I don’t know whether Phil Neville will be a good MLS manager or if he was the best man for the Inter Miami CF job. I don’t know if the hiring process for the club’s second head coach will turn out better than the one that delivered Diego Alonso and resulted in wholesale changes just a year later.
No point pretending. There’s a lot I don’t know. There’s a lot we don’t know.
What I do know is that Neville is David Beckham’s guy. I know that trust matters in situations like these, and that trust deteriorated in 2020. I know that competitive people don’t take losing or underperformance lightly. I know that Beckham is such a person, and I expect whatever Inter Miami become between the lines from here on out will have his fingerprints all over it.
What did Inter Miami learn from year No. 1 of their MLS existence? The turnover in the front office and on the bench said it all. They will not settle. Beckham needs to (and wants to) have his hands in the dough that shapes the soccer product. He clearly took 2020’s soccer stops, starts and stutters personally. His opinions, his expectations and his network will guide the club from here on out.
And while I don’t know whether Neville will work out or not – he simply doesn’t have the résumé or track record as a manager to make grand proclamations, other than there is obviously risk involved – I know Inter Miami did the smart thing and hedged their managerial bet by adding MLS expertise to a front office and coaching staff lacking in that regard.
It might not have been the headline discussed on Sky Sports, but hiring Chris Henderson, one of the most respected talent evaluators and roster builders in the entire league, away from the Seattle Sounders to be the club’s chief soccer officer and sporting director is the sort of savvy move that makes me believe Miami will be OK no matter how well Neville settles.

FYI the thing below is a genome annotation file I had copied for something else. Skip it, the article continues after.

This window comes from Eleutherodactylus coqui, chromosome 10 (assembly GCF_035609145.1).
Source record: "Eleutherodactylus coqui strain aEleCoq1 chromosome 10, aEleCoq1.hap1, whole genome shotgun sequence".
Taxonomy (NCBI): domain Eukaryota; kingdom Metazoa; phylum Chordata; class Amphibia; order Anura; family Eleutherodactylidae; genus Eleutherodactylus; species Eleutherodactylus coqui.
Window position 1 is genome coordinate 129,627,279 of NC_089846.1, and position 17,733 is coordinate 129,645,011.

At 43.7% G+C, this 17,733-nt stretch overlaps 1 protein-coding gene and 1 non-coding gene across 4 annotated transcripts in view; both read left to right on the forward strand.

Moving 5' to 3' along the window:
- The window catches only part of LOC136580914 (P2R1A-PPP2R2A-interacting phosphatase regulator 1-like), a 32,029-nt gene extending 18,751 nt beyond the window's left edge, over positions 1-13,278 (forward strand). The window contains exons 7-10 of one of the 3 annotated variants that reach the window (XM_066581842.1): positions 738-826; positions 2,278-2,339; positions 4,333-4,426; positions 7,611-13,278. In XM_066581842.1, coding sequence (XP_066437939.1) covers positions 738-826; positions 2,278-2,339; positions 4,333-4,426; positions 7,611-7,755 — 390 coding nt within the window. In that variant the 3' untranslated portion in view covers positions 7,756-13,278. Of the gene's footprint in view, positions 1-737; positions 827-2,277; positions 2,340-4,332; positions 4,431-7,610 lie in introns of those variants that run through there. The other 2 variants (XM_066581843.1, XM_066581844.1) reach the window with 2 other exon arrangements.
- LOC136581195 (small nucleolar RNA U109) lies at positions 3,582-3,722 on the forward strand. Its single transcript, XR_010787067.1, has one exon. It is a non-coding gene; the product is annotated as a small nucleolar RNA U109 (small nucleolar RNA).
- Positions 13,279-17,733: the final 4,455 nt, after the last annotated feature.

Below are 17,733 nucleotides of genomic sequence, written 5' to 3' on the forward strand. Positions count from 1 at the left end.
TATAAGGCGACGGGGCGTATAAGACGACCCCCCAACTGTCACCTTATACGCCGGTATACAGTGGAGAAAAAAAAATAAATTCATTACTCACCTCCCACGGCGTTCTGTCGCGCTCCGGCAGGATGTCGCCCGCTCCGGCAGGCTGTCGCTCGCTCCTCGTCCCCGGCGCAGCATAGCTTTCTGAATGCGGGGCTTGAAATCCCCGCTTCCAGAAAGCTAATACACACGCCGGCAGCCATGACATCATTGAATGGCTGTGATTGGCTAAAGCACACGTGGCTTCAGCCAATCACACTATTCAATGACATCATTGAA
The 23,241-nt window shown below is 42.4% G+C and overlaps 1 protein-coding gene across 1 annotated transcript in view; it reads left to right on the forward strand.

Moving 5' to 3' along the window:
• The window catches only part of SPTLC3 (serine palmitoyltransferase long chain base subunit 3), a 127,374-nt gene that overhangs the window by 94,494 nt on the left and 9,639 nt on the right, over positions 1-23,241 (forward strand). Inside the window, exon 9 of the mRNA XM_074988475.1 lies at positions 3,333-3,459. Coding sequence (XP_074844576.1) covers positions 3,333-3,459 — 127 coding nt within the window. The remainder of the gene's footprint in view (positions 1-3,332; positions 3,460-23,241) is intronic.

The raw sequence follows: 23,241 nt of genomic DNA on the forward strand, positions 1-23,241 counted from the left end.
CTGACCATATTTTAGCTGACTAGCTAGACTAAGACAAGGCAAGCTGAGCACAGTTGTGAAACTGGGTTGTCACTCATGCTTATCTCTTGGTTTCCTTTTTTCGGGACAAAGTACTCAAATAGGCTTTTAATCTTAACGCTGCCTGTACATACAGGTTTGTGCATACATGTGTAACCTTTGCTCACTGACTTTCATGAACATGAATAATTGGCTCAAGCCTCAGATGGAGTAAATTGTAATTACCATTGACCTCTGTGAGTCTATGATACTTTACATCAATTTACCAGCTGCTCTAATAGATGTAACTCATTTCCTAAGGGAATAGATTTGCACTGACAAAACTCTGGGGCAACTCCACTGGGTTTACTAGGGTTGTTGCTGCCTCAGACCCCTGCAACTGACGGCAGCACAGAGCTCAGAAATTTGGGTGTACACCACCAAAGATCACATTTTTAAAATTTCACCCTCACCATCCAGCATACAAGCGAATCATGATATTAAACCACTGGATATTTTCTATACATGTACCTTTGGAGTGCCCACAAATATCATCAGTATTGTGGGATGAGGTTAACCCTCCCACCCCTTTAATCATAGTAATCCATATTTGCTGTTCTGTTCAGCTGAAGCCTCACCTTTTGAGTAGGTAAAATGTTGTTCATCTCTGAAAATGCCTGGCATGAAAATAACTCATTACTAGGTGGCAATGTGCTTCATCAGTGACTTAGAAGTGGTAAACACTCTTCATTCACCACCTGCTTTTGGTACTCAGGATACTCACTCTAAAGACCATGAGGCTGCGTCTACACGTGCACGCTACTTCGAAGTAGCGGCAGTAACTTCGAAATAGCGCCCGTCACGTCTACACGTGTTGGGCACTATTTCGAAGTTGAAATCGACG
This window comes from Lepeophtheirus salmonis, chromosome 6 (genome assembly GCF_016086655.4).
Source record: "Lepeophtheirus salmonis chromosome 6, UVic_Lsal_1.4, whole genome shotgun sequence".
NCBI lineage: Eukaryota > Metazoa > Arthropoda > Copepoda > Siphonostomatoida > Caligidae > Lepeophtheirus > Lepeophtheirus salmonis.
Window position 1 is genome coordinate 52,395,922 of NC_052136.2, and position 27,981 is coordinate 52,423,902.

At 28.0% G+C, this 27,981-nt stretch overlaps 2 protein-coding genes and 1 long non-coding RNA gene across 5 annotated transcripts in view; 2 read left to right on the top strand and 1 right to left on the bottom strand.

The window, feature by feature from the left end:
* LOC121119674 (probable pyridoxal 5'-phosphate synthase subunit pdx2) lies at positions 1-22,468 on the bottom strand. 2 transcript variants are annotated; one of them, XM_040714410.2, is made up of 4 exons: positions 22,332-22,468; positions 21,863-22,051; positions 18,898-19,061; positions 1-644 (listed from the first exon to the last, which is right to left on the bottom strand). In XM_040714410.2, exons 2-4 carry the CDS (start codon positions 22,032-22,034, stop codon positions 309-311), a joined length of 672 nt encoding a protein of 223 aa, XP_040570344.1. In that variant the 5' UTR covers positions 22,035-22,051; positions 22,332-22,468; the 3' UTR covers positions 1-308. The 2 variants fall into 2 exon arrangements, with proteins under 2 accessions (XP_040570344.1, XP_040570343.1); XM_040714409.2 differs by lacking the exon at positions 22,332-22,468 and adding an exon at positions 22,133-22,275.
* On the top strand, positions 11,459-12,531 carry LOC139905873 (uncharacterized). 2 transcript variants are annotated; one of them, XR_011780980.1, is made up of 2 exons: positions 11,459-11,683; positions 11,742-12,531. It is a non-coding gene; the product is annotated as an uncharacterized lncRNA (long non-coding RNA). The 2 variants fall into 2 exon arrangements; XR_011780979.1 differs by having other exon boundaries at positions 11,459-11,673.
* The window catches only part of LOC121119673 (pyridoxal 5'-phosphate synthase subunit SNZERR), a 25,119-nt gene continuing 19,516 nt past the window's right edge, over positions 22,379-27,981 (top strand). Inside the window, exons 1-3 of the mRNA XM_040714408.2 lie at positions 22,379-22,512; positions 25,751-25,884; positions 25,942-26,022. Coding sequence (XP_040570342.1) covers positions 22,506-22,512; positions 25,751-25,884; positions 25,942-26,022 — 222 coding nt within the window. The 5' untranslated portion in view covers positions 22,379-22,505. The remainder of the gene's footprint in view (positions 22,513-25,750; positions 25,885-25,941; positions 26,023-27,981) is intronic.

Neville may very well change the culture in what was reportedly a fractured locker room. Neville may very well get the most from a roster that underperformed in a wild expansion year that would have tested any group. Neville may very well step into the job and set Miami on an upward trajectory in what remain challenging conditions for any manager.
Neville may very well right the ship in the short term (or he may not, of course). What the former England women’s national team manager won’t do is obsess over the roster minutiae required to construct an MLS roster capable of competing year over year and not just in short, salary-cap imploding bursts. What he won’t know is what kind of players translate to this league and where they fit into the alphabet soup of the roster rules.
Neville’s job is to win. He’s got Gonzalo Higuain, Rodolfo Pizarro, Blaise Matuidi, Lewis Morgan, two veteran center backs and more signings coming. Henderson’s job is to give him – or the next manager – a sporting system that fills the roster with the players needed to win. Both can play to their strengths.
Both, clearly, have Beckham and the Mas brothers’ trust and belief. It’s no guarantee for success, but it’s much better than the alternative.